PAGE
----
Edward Snowden appeared on German television on Sunday, claiming that U.S. government officials want to kill him. The former contractor for the U.S. National Security Agency fears for his life after leaking classified documents last June. The leaked documents revealed the NSA’s practice of collecting emails and phone records of both foreign officials and civilians.
Germany’s public television channel, ARD, aired 40 minutes of what was a six-hour interview with Snowden. During the interview, filmed in Moscow, Edward Snowden claims that he believes that his life is significantly threatened, but that he is unworried because he knows that leaking the information about the NSA was the right thing to do. Snowden bases his knowledge of the threats against him on a report that appeared on Buzzfeed, a U.S. website which quoted anonymous NSA and Pentagon officials threatening to kill him.
Anatoly Kucherena, Snowden’s lawyer, plans to ask the U.S. government to investigate the death threats. Kucherena is also considering whether to ask the media to reveal the names of those who threatened his client’s life.
The U.S. charges that Snowden, while working in Hawaii as an IT contractor, stole as many as 1.7 million documents from the NSA. Snowden denies the U.S. government’s claims, but admitted on Sunday that any documents he did have were distributed to journalists around the world to serve as a form of insurance should someone want to take his life.
Since his departure from the U.S., Snowden has been disseminating information regarding governmental surveillance programs by granting interviews and releasing documents to journalists.
Snowden currently resides in Russia, which granted him at least one year of asylum last summer after he first landed in Hong Kong. While in Russia, he is accompanied by security guards and offered additional government protection. Snowden left the United States to avoid facing espionage charges related to his leak of government surveillance programs. He has been charged with giving classified intelligence data to an unauthorized person, theft of government property and unauthorized communication of national security information. Each of the charges could result in a prison sentence of 10 years. Edward Snowden has said that due to the claims that U.S. officials want to kill him and the fact that there is “no chance” that he will receive a fair trial in the U.S., he will not return to the country to face the charges against him.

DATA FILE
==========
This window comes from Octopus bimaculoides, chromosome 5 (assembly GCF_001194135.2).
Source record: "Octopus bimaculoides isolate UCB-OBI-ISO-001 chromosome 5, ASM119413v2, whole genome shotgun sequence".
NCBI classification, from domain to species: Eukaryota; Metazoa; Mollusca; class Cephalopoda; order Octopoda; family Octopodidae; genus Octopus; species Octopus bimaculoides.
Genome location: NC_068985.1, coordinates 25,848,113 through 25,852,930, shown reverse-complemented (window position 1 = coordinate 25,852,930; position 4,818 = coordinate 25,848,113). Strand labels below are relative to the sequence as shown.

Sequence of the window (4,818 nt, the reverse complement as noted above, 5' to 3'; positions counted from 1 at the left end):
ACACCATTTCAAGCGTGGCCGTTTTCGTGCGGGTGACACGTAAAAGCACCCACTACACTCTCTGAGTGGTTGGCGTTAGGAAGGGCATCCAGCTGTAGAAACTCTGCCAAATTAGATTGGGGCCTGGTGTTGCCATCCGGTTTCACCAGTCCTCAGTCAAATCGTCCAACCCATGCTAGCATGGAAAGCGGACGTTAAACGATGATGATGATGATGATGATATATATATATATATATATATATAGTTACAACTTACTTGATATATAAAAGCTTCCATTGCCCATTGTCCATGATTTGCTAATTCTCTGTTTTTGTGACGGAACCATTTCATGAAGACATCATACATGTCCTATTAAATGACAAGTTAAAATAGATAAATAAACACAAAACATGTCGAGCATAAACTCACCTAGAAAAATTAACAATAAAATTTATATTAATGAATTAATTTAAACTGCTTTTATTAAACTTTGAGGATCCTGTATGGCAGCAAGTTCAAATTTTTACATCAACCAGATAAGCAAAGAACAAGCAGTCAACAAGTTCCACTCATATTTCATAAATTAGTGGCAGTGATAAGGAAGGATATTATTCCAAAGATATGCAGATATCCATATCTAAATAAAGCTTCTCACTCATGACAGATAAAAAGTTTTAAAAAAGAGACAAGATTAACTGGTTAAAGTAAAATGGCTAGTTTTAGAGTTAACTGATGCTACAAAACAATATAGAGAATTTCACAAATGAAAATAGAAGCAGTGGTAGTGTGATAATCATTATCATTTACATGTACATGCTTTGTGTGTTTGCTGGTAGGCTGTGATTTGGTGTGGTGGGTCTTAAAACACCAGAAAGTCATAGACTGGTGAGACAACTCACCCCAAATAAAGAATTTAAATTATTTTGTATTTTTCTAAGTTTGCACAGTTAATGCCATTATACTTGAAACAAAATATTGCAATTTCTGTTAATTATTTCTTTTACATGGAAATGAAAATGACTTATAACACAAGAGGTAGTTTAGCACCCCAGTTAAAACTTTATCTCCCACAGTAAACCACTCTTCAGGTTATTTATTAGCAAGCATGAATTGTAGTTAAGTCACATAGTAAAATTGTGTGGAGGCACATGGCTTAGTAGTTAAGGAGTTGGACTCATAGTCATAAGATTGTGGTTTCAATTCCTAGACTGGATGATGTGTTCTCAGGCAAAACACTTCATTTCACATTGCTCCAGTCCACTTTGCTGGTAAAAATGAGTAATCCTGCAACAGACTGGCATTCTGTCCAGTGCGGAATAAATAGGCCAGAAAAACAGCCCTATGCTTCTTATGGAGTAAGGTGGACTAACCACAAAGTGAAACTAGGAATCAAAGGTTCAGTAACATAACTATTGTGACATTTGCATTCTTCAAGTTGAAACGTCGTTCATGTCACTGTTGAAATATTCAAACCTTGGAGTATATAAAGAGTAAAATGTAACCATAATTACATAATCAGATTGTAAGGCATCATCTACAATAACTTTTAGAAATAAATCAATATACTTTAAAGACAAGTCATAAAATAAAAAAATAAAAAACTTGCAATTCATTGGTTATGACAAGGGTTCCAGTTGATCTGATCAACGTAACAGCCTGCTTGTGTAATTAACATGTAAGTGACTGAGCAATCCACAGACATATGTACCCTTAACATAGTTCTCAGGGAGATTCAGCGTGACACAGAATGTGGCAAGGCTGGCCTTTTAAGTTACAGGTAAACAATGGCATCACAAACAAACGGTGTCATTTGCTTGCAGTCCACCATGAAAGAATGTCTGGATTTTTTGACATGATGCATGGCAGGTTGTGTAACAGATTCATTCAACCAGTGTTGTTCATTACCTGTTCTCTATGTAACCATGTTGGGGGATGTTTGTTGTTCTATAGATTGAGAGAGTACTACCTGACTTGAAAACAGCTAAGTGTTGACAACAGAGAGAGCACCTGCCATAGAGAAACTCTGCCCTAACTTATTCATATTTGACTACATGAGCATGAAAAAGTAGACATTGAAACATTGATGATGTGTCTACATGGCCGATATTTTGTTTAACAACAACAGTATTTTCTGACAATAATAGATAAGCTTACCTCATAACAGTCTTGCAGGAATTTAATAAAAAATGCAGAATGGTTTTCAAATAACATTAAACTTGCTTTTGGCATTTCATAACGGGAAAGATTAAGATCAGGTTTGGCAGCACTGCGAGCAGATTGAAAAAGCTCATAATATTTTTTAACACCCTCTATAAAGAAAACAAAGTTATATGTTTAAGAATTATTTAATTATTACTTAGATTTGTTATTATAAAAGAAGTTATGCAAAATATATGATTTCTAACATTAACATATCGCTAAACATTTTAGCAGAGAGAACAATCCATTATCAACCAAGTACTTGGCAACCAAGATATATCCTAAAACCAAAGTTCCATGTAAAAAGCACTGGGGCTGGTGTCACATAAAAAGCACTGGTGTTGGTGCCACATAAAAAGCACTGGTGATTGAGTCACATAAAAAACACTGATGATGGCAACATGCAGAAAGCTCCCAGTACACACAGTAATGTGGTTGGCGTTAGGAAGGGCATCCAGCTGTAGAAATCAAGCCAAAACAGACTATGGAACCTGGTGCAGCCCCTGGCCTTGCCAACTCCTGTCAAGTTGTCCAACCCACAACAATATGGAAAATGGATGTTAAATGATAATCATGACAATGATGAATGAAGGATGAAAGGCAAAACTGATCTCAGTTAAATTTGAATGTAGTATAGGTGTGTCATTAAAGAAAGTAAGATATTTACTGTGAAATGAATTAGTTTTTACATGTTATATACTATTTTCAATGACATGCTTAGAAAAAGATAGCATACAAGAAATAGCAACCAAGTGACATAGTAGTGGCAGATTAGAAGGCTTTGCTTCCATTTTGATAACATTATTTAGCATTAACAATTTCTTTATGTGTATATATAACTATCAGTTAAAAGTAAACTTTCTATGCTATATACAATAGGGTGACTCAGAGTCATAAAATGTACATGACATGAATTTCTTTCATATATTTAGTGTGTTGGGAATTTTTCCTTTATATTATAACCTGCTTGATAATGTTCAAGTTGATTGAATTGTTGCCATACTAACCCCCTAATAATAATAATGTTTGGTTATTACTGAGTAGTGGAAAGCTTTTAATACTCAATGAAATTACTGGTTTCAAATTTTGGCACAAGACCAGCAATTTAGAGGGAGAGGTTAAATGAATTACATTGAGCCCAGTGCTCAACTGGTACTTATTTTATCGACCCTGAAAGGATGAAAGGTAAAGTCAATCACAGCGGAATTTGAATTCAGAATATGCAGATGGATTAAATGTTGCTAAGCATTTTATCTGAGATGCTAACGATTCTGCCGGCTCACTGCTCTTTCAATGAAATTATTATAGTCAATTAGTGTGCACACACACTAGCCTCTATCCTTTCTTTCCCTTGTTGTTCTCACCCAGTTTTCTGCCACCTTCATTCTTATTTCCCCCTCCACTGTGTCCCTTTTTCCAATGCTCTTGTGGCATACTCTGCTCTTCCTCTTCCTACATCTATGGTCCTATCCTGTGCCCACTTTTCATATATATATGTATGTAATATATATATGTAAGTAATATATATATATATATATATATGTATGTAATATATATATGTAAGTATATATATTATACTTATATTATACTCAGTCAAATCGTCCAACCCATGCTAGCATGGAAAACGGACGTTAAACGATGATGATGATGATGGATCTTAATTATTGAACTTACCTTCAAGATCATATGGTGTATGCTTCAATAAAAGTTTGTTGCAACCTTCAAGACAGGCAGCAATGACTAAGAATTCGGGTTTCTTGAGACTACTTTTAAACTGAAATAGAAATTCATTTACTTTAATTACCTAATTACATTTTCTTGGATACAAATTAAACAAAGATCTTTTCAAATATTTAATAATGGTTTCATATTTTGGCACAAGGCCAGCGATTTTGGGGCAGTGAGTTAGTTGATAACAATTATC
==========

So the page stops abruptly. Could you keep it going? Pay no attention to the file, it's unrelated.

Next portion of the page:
During the interview, which German’s ARD called Edward Snowden’s first on television, he also revealed that he thinks the NSA has kept tabs on not only Chancellor Angela Merkel, but other German officials as well. Although Germany is one of the U.S.’s top allies, the country’s anger upon learning of the spying on Merkel’s phone has led it to call for a “no-spy” agreement with the U.S.
Snowden also revealed that the NSA collects not only intelligence related to national security, but also monitors industrial firms that directly compete with U.S. companies. Citing legal reasons, ARD’s website warns that the video in which Edward Snowden claims that U.S. officials want to kill him can only be viewed in Germany and thus released only a transcript of the televised interview.
By Jennifer Pfalz